Ontario's auto sector returns to work under a COVID-19 cloud of doubt
An auto worker puts a wiring harness in an empty vehicle body during production of the General Motors’ Chevrolet Equinox, Pontiac Torrent and the Suzuki XL7 at the CAMI Automotive facility in Ingersoll, Ontario, Dec. 21, 2006. (Dave Chidley/The Canadian Press via AP)
Thousands of Ontario auto workers are returning to work this month, resuming their places in the supply chain as the North American industry’s ecosystem slowly wakes from its COVID-19 coma.
Their road ahead won’t be easy. Assembly lines face new health and safety concerns. The market they serve is sputtering. And a massive regulatory shift lies ahead, with the new North American trade agreement set to take effect on July 1.
North American-built cars are products of multiple jurisdictions. While the Ontario government called the shots on the return of other workplaces, the timing of this restart was decided in Detroit and Tokyo — and then complicated at the last minute by some confusion in Mexico City.
“Across North America, there were a patchwork of orders about what was essential and what wasn’t,” said Kristen Dziczek, vice-president of industry, labour and economics at the Center for Automotive Research in Ann Arbor, Michigan.
Ontario had automotive manufacturing on its list of “essential” workplaces, so it was able to respond whenever the rest of the supply chain was ready. (That’s also what enabled some manufacturers to pivot to producing face shields, masks and ventilators.)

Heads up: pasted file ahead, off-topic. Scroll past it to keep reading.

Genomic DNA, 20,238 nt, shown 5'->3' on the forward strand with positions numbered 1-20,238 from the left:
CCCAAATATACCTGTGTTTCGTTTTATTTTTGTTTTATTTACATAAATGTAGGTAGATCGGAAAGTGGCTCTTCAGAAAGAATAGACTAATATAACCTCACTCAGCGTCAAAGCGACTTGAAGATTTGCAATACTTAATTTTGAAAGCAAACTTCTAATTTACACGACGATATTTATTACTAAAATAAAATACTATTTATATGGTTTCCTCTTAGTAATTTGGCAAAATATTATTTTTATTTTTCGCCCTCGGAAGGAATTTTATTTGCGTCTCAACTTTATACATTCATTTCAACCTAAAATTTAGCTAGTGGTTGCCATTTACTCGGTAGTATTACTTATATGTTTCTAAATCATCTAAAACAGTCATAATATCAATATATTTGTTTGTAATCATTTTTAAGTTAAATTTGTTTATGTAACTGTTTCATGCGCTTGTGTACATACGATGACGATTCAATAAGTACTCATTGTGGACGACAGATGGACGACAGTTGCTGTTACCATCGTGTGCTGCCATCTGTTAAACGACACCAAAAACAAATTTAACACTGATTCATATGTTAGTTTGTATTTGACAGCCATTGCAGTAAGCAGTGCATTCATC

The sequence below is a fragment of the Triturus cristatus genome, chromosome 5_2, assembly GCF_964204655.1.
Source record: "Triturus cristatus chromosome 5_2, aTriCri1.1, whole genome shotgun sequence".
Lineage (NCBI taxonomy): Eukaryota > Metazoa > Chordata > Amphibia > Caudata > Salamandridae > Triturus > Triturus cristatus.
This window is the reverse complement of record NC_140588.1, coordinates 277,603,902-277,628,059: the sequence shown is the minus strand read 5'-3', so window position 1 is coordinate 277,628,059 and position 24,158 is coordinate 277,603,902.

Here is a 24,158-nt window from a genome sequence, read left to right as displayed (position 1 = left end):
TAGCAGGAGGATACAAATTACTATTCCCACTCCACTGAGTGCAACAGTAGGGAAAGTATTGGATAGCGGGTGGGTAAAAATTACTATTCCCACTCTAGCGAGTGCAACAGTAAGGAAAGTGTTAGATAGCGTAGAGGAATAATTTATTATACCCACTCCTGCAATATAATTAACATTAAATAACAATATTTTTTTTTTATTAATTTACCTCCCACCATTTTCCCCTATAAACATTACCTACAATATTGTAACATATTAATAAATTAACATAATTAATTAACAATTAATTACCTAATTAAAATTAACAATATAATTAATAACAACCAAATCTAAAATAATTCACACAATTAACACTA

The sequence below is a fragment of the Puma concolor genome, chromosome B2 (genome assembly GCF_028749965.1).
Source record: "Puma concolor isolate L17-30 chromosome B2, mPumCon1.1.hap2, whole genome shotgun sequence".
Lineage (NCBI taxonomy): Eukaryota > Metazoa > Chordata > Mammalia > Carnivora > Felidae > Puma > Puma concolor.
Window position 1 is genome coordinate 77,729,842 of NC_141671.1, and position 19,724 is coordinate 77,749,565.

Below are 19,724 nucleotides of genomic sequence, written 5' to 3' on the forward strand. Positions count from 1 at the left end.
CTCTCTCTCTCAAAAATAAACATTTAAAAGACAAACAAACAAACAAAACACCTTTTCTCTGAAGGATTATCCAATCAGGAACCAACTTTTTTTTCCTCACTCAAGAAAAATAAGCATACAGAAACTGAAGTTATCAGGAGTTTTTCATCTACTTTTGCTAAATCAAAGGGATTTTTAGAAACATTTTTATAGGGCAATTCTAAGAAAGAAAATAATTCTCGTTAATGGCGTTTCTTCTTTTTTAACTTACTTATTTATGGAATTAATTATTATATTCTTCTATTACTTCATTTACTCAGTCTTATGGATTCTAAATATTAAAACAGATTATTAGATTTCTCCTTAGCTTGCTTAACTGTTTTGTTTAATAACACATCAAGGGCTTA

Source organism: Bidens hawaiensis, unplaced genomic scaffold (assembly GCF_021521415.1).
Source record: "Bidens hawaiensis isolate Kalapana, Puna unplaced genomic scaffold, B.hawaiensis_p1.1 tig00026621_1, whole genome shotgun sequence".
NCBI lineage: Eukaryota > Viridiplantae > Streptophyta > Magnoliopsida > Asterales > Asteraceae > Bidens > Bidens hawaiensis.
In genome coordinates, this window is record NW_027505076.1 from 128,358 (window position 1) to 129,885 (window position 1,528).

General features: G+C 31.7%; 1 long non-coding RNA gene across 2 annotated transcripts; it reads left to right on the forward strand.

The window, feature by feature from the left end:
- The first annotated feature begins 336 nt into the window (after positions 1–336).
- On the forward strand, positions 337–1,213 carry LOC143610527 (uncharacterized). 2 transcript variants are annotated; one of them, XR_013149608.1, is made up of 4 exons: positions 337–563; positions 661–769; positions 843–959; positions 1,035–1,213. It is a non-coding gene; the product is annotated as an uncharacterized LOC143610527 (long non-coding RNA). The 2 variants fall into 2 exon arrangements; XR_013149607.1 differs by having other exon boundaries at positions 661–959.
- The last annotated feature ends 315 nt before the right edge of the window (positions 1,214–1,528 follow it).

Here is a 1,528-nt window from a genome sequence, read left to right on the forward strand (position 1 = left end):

Ontario’s Toyota and Honda facilities started calling workers back during the week of May 12. Last week, thousands more joined them at Fiat Chrysler, Ford and General Motors facilities. The union Unifor reports 5,560 union members are back on the job this week at Ontario’s five “Detroit 3” plants, and more will be returning for additional shifts later in the restart process.
Line workers assemble a Lexus SUV at the Toyota plant in Cambridge, Ont., on July 31, 2015. (Aaron Lynett/Canadian Press)
Detroit automakers originally wanted to bring their plants back on May 4, but the severity of the pandemic in key states like Michigan required a two-week delay at the U.S. facilities.
At first, Mexico’s president was agreeing to reopen in line with American automakers. But then its health ministry wanted a delay until June 1 — which threw a wrench into the restart again, as most North American cars have Mexican components. In the end, exemptions were granted to Mexican plants with safety protocols in place.
“The supply chain is everywhere, so if there’s a disease outbreak or surge in an area, that’s going to cripple manufacturing elsewhere,” Dziczek said. “I think we’re going to see hotspots keep popping up and that’s going to be one of the disruption factors in automotive production.”